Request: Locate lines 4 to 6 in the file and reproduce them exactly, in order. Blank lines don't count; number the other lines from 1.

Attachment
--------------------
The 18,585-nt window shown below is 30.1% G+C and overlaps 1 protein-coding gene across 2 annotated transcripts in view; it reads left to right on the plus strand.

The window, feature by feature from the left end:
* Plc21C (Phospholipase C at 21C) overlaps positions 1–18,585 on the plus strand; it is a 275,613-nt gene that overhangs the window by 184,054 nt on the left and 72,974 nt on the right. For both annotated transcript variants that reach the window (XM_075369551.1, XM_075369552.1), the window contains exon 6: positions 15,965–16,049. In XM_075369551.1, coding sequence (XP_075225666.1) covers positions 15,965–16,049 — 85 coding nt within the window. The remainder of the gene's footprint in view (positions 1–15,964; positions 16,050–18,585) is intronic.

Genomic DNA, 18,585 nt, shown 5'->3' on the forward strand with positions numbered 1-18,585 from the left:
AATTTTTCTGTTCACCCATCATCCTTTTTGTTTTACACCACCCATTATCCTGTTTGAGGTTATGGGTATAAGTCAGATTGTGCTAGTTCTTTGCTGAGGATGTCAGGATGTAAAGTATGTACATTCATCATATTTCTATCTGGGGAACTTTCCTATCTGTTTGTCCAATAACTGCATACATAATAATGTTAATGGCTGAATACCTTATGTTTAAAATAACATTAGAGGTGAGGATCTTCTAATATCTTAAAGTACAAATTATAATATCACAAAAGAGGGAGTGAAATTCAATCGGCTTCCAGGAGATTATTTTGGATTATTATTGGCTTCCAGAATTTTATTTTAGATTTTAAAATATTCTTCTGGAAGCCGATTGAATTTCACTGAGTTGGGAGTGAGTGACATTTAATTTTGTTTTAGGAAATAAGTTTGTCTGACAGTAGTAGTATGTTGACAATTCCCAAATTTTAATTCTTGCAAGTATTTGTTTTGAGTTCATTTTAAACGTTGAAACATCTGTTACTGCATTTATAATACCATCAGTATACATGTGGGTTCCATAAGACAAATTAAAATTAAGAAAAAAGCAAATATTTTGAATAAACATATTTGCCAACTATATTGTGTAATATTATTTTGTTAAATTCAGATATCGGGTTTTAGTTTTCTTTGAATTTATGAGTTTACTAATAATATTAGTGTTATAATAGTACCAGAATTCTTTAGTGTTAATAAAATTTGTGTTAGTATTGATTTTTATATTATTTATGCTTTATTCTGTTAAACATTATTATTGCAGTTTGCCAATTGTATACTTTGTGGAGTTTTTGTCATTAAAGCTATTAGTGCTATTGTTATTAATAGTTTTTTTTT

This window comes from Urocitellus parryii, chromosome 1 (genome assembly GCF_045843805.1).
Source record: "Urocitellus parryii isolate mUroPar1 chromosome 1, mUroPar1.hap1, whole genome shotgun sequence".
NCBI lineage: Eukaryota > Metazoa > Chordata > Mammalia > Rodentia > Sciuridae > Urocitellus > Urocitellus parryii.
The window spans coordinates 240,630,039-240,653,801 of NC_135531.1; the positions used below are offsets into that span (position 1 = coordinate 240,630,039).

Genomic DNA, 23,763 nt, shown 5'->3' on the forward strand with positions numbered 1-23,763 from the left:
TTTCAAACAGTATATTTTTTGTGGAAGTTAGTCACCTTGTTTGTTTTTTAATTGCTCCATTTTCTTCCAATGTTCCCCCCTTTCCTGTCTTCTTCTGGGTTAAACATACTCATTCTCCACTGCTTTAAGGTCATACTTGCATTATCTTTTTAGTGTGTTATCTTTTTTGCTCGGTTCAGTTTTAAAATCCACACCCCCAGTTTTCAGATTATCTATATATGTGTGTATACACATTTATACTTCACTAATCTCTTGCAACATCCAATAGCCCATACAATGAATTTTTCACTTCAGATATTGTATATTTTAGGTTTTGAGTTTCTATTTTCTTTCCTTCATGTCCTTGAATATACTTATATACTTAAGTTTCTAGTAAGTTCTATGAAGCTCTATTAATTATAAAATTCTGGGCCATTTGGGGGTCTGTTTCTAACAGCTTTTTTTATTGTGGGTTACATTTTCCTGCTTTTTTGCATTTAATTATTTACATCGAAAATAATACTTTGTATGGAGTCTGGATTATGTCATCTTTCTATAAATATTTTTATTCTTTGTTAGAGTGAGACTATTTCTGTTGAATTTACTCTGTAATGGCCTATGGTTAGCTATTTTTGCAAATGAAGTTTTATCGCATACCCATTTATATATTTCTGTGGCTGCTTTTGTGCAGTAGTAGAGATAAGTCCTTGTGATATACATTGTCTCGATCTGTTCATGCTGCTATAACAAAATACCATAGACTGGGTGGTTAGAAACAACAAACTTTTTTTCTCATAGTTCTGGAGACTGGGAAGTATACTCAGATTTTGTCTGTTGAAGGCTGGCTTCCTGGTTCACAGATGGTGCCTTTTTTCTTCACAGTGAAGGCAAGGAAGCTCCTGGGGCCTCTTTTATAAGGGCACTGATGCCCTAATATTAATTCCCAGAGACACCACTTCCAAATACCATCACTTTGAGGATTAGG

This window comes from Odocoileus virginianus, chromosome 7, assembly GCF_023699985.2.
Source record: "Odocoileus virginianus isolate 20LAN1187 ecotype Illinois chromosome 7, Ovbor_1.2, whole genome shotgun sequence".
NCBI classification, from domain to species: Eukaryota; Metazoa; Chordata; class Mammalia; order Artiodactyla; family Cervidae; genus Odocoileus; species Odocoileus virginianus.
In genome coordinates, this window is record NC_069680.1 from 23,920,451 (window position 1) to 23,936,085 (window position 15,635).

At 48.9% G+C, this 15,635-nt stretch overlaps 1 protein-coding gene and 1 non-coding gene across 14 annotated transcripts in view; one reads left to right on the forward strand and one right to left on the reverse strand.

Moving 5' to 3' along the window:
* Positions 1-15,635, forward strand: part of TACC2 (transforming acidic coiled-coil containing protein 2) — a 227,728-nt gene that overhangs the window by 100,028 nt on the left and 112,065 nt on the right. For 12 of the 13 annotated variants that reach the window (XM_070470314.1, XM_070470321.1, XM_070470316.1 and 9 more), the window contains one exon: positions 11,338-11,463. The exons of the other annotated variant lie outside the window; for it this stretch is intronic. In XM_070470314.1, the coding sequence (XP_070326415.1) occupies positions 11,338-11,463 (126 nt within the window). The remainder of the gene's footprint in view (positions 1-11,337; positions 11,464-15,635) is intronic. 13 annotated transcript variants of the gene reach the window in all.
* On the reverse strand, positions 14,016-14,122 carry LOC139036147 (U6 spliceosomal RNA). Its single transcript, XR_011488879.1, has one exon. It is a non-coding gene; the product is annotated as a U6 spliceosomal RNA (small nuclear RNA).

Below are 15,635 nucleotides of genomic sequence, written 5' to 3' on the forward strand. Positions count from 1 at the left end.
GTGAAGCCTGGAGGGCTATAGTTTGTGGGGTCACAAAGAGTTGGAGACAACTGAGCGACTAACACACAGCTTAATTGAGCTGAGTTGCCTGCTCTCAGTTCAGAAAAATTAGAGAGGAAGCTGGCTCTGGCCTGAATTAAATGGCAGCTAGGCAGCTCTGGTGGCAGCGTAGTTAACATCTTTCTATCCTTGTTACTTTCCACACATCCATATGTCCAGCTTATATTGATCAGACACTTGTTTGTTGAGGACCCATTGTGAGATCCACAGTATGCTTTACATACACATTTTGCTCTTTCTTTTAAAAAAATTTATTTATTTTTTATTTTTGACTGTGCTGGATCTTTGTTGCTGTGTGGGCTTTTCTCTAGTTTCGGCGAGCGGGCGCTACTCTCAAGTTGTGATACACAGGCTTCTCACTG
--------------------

Genomic DNA, 18,585 nt, shown 5'->3' on the forward strand with positions numbered 1-18,585 from the left:
AATTTTTCTGTTCACCCATCATCCTTTTTGTTTTACACCACCCATTATCCTGTTTGAGGTTATGGGTATAAGTCAGATTGTGCTAGTTCTTTGCTGAGGATGTCAGGATGTAAAGTATGTACATTCATCATATTTCTATCTGGGGAACTTTCCTATCTGTTTGTCCAATAACTGCATACATAATAATGTTAATGGCTGAATACCTTATGTTTAAAATAACATTAGAGGTGAGGATCTTCTAATATCTTAAAGTACAAATTATAATATCACAAAAGAGGGAGTGAAATTCAATCGGCTTCCAGGAGATTATTTTGGATTATTATTGGCTTCCAGAATTTTATTTTAGATTTTAAAATATTCTTCTGGAAGCCGATTGAATTTCACTGAGTTGGGAGTGAGTGACATTTAATTTTGTTTTAGGAAATAAGTTTGTCTGACAGTAGTAGTATGTTGACAATTCCCAAATTTTAATTCTTGCAAGTATTTGTTTTGAGTTCATTTTAAACGTTGAAACATCTGTTACTGCATTTATAATACCATCAGTATACATGTGGGTTCCATAAGACAAATTAAAATTAAGAAAAAAGCAAATATTTTGAATAAACATATTTGCCAACTATATTGTGTAATATTATTTTGTTAAATTCAGATATCGGGTTTTAGTTTTCTTTGAATTTATGAGTTTACTAATAATATTAGTGTTATAATAGTACCAGAATTCTTTAGTGTTAATAAAATTTGTGTTAGTATTGATTTTTATATTATTTATGCTTTATTCTGTTAAACATTATTATTGCAGTTTGCCAATTGTATACTTTGTGGAGTTTTTGTCATTAAAGCTATTAGTGCTATTGTTATTAATAGTTTTTTTTT

This window comes from Urocitellus parryii, chromosome 1 (genome assembly GCF_045843805.1).